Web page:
UOSD PRECLINICAL MODELS AND NEW THERAPEUTIC AGENTS
Head: Anna Bagnato
The ultimate goal of this Unit is to develop meaningful combinatorial strategies leading to rationally-designed (and potentially personalised) novel treatment regimens for specific cancers, exploring in pertinent preclinical models how cancer cells respond to perturbations of specific pathways and how resistance to therapies arises, being transformed into a set of mechanistic rules. The activity of the Unit concerns patient-centred research, learning from every patient the complexity of disease biology.
We focused beyond cell intrinsic factors alone and explored the role of the surrounding cells or stroma, including the extracellular matrix. We discovered the alliance between endothelin-1 and YAP pathway, regulating mutant p53-mediated transcriptional networks acting as a therapeutic escape route of drug-resistant ovarian cancer (OC) cells. In our study, we provided valuable insights into mechanisms of response to platinum and PARP inhibitor (PARPi) therapy supporting the premise that both molecular and spatial features in the tumor microenvironment (TME) are potentially linked to response to therapy. Our study highlights that targeting endothelin-1 receptor (ET-1R) activities in tumor and TME elements may disclose unexplored opportunities for OC therapy. To design and identify more effective integrated treatments, we combined drugs (platinum or PARPi), with the dual ET-1R antagonists that work on targets expressed in tumoral and stromal compartment in complementary pathways so that they can be given at a lower and less toxic doses whilst maintaining efficacy and reducing side effects. In this context, we designed sequential drug treatment protocols in which new vulnerabilities (such as the transcriptional complex YAP/mutant p53/HIF-1α) can be targeted. It is expected that the validation of proposed mechanistic rules for potential combinatorial treatments in realistic preclinical models will be an essential aspect for the successful translation to early-phase clinical trials. The future scientific strategies to address our mission will be implemented through the integration of single-cell spatially resolved data and pertinent patient-derived models that might provide valuable information on the determinants of response to therapy, and reveal new treatment modalities, fulfilling the gap between basic researches and clinical practice.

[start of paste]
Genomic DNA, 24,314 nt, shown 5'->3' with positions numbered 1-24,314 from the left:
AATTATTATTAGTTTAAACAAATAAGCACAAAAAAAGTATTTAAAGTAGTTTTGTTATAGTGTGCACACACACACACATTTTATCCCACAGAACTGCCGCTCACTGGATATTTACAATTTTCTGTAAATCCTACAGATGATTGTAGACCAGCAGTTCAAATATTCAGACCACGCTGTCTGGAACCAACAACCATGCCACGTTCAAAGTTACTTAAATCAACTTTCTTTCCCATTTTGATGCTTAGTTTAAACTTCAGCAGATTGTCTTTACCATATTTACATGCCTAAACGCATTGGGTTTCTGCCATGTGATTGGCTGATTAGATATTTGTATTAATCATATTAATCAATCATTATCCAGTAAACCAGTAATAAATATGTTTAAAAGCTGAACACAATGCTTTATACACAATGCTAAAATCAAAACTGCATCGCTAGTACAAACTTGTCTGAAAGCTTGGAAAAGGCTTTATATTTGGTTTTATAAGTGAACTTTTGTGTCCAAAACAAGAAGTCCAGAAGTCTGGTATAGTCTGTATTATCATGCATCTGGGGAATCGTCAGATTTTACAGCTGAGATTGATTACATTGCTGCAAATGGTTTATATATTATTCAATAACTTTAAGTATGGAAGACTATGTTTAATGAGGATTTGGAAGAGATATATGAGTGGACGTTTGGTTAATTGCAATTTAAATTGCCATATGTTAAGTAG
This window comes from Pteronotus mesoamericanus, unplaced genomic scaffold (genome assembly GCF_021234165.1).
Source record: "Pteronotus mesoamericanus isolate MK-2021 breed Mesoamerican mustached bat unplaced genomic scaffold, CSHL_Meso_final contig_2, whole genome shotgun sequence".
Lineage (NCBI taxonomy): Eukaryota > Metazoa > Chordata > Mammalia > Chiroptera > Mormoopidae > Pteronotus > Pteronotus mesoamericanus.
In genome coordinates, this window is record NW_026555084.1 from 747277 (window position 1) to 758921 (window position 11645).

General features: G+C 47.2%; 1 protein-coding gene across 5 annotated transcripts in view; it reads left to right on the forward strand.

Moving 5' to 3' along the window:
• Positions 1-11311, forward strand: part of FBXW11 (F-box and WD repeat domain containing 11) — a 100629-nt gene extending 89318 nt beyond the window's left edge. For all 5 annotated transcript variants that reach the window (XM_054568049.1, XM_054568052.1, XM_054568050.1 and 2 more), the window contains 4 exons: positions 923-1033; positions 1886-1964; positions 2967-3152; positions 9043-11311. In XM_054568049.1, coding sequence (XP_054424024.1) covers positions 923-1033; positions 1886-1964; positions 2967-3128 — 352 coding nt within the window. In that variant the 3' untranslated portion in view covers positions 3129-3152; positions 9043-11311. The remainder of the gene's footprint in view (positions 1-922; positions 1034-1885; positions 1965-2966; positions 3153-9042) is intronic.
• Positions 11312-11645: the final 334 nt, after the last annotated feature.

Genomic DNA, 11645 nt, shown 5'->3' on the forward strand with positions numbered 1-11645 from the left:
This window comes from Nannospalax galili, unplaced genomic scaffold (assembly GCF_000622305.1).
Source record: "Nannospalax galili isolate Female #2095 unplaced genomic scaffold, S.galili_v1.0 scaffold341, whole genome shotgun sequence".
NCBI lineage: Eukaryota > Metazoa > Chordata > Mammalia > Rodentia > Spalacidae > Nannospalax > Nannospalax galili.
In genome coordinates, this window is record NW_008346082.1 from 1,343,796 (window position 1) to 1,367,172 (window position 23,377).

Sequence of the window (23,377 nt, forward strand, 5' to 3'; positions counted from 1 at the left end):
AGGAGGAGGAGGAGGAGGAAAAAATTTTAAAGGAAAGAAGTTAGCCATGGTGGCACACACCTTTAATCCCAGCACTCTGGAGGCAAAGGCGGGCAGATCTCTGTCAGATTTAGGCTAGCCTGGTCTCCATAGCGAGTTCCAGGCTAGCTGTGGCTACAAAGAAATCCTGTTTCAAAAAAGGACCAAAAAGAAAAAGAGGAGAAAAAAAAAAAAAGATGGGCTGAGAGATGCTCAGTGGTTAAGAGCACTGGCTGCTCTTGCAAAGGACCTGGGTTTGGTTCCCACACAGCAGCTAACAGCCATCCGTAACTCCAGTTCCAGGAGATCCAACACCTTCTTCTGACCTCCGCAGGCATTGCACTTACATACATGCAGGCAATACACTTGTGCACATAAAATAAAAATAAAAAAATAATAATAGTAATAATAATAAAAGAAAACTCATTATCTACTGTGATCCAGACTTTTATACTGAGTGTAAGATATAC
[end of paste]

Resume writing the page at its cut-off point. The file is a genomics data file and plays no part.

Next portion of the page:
PI Del Bufalo
By using melanoma preclinical models, we provided new insights into the roles of bcl-2 family members in melanoma progression and therapy. In particular, we explored the crosstalk between melanoma cells overexpressing bcl-2 protein and TME. We demonstrated that bcl-2 in melanoma cells i) regulates interleukin-1β (IL-1β) expression, ii) induces M2 polarization/recruitment of macrophages through a NF-kB-dependent mechanism, iii) correlates with increased infiltration of M2-polarized macrophages in tumor specimens from metastatic melanoma patients. A melanoma syngeneic mouse model evidenced the ability of bcl-2 to impair T cell response, through reduced production of interferon γ and the effector T cells population, thus indicating bcl-2 ability to impair specific antitumor immunity. Taken together, our results show that melanoma-specific bcl-2 controls an IL-1β-driven axis of macrophage diversion that establishes TME conditions favouring melanoma progression indicating that interfering with this pathway might provide novel therapeutic strategies. In a search for new therapeutic agents, we discovered the antitumoral activity of i) a lysine acetyltransferase inhibitor, CPTH6, acting as antiangiogenic agent; ii) novel quinoline compounds acting at the same time as DNA methyltransferase inhibitors and degraders, iii) dual enhancer of zeste homolog 2/histone deacetylases inhibitor, iv) M2 muscarinic receptor agonist.
The aim of the study is to investigate new combination therapies to improve their effectiveness in the treatment of different tumors, including malignant mesothelioma. Based on previous studies highlighting that the induction of cyclooxygenase-2 (COX-2) and high prostaglandin E2 (PGE2) levels contribute to the pathogenesis of mesothelioma, as well as that PGE2 upregulates aromatase (CYP19A1) expression in other cancers, we investigated the interplay between COX-2 and CYP19A1 in the pathogenesis of mesothelioma. The insights obtained on a panel of 2D and 3D mesothelioma cell cultures and in mesothelioma specimens highlighted a novel COX2/CYP19A1 axis in the pathogenesis of mesothelioma that can be pharmacologically targeted, opening new therapeutic options.